RTV stage next, six RTV sections in total on the day. These were excellently prepared by the Dorset Land Rover Club. Dave cleared five but the other was too tight for a 110 and since most vehicles on the day were 110’s we took a par 6 on that one. There were two lady soldiers taking part, are they Squadettes? Solldieresses? I don’t know, however they had a 90 but were pretty useless in it. The other soldiers referred to one of them as Mrs Stig but we nicknamed them “squeals on wheels” after the very unprofessional noises they made after finally managing to clear a section later in the day.

LRO were taking part in this event but had to retire with a broken Discovery 3. I know the D3 is a capable vehicle but this was Bovington and in my opinion it’s too extreme for an expensive luxury car. I don’t doubt it can be driven competitively in a D3 but it was always going to take some big hits. There is no way Dave could have kept us going in a D3 the way he drove “Big Red which apart from the water scare performed faultlessly without any taking any damage.

After lunch we started a sequential, it’s like a scatter except you have to find the letters in sequence. In fact all was going well until we came across a traffic jam caused by an unexpected locked gate. This was a surprise to the organisers too so stage was scrubbed and all competitors returned to base for further instructions.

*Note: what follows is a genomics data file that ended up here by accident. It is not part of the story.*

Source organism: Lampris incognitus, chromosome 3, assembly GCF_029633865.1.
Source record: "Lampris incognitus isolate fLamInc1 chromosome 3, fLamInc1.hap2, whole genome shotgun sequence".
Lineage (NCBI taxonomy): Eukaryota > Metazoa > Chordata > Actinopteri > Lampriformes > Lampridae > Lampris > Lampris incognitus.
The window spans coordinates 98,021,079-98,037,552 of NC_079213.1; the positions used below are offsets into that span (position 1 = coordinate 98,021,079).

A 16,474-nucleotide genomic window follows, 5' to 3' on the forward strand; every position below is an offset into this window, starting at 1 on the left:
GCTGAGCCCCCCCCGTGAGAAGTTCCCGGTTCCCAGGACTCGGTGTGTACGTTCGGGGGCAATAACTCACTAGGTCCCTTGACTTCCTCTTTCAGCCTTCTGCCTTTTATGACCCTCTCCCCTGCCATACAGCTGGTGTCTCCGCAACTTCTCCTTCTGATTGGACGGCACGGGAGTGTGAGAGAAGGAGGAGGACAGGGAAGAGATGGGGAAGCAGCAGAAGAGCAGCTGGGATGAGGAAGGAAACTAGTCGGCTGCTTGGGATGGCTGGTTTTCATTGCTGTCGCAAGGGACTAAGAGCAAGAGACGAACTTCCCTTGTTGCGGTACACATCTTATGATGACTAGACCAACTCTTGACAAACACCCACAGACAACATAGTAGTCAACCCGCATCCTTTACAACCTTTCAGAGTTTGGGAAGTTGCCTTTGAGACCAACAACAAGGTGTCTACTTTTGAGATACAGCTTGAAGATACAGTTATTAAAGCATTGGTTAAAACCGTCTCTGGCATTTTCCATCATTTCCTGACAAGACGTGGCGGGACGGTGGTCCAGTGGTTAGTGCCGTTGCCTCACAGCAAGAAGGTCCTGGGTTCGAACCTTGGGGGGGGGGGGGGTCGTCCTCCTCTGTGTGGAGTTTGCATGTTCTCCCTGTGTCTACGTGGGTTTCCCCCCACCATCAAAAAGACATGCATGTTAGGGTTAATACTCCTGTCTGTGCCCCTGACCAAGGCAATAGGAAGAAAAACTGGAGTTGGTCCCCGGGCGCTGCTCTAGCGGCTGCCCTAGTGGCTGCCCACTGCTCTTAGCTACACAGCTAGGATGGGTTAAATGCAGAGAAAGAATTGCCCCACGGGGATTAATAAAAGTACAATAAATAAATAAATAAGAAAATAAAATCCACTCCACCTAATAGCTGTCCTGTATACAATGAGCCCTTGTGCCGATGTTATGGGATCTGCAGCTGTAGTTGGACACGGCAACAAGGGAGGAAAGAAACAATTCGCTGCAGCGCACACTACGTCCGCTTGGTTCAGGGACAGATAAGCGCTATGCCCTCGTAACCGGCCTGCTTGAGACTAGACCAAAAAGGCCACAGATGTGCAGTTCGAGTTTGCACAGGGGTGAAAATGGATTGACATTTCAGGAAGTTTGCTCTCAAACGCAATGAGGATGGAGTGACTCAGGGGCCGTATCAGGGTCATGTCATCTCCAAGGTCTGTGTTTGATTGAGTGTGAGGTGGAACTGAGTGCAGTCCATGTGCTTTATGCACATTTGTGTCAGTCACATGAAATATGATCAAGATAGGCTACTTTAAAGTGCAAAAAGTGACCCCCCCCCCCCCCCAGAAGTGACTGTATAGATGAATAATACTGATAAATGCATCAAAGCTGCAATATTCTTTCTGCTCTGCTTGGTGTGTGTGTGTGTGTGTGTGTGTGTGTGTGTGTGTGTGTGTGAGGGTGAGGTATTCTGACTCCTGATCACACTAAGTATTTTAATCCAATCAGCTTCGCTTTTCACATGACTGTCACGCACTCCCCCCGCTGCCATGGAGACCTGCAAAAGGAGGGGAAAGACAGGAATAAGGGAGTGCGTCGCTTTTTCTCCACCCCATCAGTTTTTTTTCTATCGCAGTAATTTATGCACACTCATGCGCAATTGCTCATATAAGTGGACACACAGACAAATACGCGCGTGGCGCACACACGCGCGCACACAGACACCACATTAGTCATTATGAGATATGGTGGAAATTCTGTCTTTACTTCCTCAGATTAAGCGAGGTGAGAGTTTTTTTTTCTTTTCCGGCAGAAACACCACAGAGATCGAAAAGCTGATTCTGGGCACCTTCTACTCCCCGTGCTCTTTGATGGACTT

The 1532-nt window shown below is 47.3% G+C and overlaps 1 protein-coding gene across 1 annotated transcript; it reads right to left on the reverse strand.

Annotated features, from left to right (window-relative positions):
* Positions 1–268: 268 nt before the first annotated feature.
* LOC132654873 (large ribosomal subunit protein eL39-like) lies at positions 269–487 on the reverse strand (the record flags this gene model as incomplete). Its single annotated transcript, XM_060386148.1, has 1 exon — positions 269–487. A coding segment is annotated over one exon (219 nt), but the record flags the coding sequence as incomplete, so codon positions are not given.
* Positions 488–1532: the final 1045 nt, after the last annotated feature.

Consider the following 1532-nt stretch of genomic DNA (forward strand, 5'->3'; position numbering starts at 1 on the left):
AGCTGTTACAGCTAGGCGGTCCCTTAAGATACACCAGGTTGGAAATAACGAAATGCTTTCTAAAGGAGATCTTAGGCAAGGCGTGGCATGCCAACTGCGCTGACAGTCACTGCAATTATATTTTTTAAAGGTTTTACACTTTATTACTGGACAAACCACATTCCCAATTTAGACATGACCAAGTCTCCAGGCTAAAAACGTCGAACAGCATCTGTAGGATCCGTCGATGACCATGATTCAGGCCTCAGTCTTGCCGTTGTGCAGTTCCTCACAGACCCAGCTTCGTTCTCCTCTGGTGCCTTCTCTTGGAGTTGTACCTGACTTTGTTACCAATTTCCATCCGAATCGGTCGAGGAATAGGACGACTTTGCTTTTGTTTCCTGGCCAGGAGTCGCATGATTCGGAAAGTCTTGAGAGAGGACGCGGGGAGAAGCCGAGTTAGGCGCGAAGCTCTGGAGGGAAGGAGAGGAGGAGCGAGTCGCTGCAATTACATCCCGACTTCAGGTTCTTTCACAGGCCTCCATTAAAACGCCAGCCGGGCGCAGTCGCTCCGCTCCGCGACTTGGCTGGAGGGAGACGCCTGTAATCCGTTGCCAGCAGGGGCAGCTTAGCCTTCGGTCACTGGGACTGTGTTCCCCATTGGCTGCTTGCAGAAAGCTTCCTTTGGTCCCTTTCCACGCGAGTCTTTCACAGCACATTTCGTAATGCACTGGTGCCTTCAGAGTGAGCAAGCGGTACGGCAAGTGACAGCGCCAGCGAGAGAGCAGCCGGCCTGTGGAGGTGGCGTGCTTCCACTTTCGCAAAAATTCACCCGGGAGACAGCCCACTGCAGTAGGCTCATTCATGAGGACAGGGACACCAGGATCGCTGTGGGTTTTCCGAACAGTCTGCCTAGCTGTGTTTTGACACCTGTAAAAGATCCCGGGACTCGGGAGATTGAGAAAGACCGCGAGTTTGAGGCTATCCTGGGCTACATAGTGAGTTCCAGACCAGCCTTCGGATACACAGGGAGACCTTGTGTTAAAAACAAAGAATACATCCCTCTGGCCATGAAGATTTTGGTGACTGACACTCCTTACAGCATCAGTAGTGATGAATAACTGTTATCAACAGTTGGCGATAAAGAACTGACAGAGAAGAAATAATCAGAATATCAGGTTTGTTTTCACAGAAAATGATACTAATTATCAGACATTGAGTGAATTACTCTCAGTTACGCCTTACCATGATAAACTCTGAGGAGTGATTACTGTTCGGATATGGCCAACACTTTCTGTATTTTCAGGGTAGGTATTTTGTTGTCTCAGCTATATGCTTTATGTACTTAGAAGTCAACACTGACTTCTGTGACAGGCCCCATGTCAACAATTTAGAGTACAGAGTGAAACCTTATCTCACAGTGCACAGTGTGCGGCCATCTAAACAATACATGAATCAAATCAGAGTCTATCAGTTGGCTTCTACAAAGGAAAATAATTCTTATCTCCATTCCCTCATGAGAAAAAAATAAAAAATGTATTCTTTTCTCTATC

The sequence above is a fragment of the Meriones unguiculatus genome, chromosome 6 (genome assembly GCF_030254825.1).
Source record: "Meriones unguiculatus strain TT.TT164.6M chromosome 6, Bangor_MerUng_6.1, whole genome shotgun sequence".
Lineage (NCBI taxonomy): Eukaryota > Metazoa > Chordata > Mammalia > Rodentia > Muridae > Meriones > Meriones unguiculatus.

Next up another scatter but in a different area and using a map rather than an aerial photo. Good progress was made here but again there were two letters which absolutely refused to be found.

Finally the safari. This is always the longest and hardest exercise and left till the end when you are already fried. The instructions diagrams and maps for this were surprisingly vague and a different scale to those we had used earlier. This was probably the hardest stage to navigate on all BAMA events we have done. It was quite hair raising trying to make up lost time along the tracks after taking too long to fathom out the instructions. Major Disaster and Private Part tried to follow us after having given up trying to understand the instructions, but they couldn’t keep up ha!  We passed Squeals on Wheels at one point because they were reversing towards us having given up hope they were on the right track. Turns out they were on the right track but had started to lose faith in their own map reading. We pressed on regardless and we too had doubts but suddenly ended up exactly where we expected to be – result! Then it all went a bit pear shaped for a bit. As instructed we traced our route but couldn’t find a correct sized map to staple it to. We took another map drew the route free hand and put in some “hammer time”. Break neck speed through some woods saw us pull up sharp behind a gaggle of stationary competitors. Sorted, Tulip diagrams next and it all went further south. I spotted E2 on the map and we tried to reach E2 as directed but the directions made no sense. Starting to sweat now and I discovered another E2 on the map – oh no we were in the wrong place! Now it was a case of more speed Mr Collins! Two more stages to go and not much time left. The first part went okay but we were well down on time. A quick stop to read the map and we devised a short cut and made it back at full speed and clocked in with about a minute to go!